He launched the first school for CEOs in his thirties, amid skepticism from senior professors at Harvard Business School that leaders would want to spend their time listening to each other. He moved the company to Emory University in Atlanta in 1989, where he began regularly organizing powerful gatherings of business leaders to address the social issues and business challenges that kept them awake at night.
Former Atlanta Mayor Andrew Young, a civil rights leader alongside Martin Luther King and former ambassador to the United Nations, told CEOs at an early Sonnenfeld forum that business has more influence on the right thing that clergymen or activists. “He was my inspiration,” Sonnenfeld said.
Since then, Sonnenfeld has regularly brought business leaders together to take a stand. Business Insider dubbed him the “CEO Whisperer.” After the 2018 Parkland school shooting, leaders discussed their plans to sever ties with the NRA and promote gun safety.
In a meeting days after George Floyd was murdered by Minneapolis police in 2020, Kenneth Frazier, then chief executive of pharmaceutical giant Merck, personally explained that Floyd could easily have been him if someone hadn’t invested in him. Sonnenfeld said the conversation prompted CEOs to hold town hall meetings with employees to discuss how to promote racial justice.
On Jan. 5, 2021, the day before President Donald Trump’s supporters attacked the Capitol, Sonnenfeld brought together nearly six dozen CEOs in a virtual meeting amid growing fears that Trump was interfering with the transfer of power.
The Post had just published the transcript of a call to Brad Raffensperger, Georgia’s secretary of state, in which Trump repeatedly urged Raffensperger to change the outcome of the state’s 2020 election. The CEOs discussed suspending donations to members of Congress who said they would not certify votes for President Biden.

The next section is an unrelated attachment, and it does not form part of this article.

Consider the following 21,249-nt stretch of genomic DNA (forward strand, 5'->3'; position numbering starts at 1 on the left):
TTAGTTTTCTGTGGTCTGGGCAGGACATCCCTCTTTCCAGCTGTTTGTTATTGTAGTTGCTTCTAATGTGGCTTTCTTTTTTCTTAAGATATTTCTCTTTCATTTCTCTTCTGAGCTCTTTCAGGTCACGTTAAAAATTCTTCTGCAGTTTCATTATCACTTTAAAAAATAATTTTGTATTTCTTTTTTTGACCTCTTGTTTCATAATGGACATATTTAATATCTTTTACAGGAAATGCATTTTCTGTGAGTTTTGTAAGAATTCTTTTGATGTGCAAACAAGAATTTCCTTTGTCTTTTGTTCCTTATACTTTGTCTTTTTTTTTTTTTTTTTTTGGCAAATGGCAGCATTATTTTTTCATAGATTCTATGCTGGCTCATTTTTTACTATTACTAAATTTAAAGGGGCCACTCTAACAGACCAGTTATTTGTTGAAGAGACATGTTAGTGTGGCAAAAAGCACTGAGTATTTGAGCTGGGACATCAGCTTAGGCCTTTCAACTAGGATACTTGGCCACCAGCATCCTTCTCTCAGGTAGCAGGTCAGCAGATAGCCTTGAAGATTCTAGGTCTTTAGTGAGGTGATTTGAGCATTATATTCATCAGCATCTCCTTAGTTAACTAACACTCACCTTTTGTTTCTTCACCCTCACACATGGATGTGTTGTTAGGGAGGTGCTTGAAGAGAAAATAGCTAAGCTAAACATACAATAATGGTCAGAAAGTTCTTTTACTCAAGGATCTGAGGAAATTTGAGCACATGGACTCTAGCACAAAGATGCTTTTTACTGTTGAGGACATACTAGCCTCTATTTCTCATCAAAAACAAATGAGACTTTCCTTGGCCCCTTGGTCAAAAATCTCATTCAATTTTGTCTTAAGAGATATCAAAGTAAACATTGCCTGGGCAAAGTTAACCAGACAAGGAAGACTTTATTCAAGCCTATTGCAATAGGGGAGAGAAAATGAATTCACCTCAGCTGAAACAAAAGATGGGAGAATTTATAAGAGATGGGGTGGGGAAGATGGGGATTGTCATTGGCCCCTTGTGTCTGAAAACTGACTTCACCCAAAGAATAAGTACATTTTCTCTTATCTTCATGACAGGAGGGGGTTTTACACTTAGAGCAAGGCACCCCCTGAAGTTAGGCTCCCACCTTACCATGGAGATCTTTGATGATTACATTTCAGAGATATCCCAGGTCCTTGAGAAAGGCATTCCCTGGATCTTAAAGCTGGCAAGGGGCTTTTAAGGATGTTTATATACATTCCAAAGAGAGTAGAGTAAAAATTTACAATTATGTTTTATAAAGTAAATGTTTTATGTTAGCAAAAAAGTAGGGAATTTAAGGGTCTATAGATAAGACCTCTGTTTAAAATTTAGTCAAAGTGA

At another Sonnenfeld meeting, held on Zoom last April, two black executives, Frazier and Ken Chenault, former chief executive of American Express, launched their campaign to get their fellow CEOs to sign a letter opposing the restrictive voting rights bills being considered in dozens of states. . Hundreds did so in full-page advertisements in The New York Times and The Washington Post. Republican leaders ridiculed them as “woke CEOs.”
Sonnenfeld said he received death threats. Skeptics said business leaders are overstepping their bounds when they engage in political debates.
“The purpose of a corporation is to produce a superior good or service at a fair price,” said Charles Elson, founding director of the Weinberg Center for Corporate Governance at the University of Delaware. “When you go beyond that in the service areas, it affects the core mission of the business itself, as it is naturally divisive whenever a CEO takes a stand. Inevitably, you lose customers, you lose employees, or you upset investors.
Some activists have decried the companies’ efforts as too little, too late. The Georgian bill had already been enacted. Lawmakers in Florida and Texas have also approved legislation imposing new voting rules and new penalties for those who break them.
“They literally did it a day late and a dollar short,” said Malia Lazu, an entrepreneur and former bank executive who teaches at MIT’s Sloan School of Management. “If they were really willing to stick their heads out and take a little more risk, they would have come out strong four weeks earlier when the militants called on them to join the fight.”
The suffrage campaign was Sonnenfeld’s most high-profile effort to date. Its next forum will take place in Washington in March. 21. At the top of the agenda is General Mark A. Milley, Chairman of the Joint Chiefs of Staff, who will speak on the corporate response to Russia. “Fortifying world peace, just like fortifying democracy, is absolutely part of the duty of corporations,” Sonnenfeld said.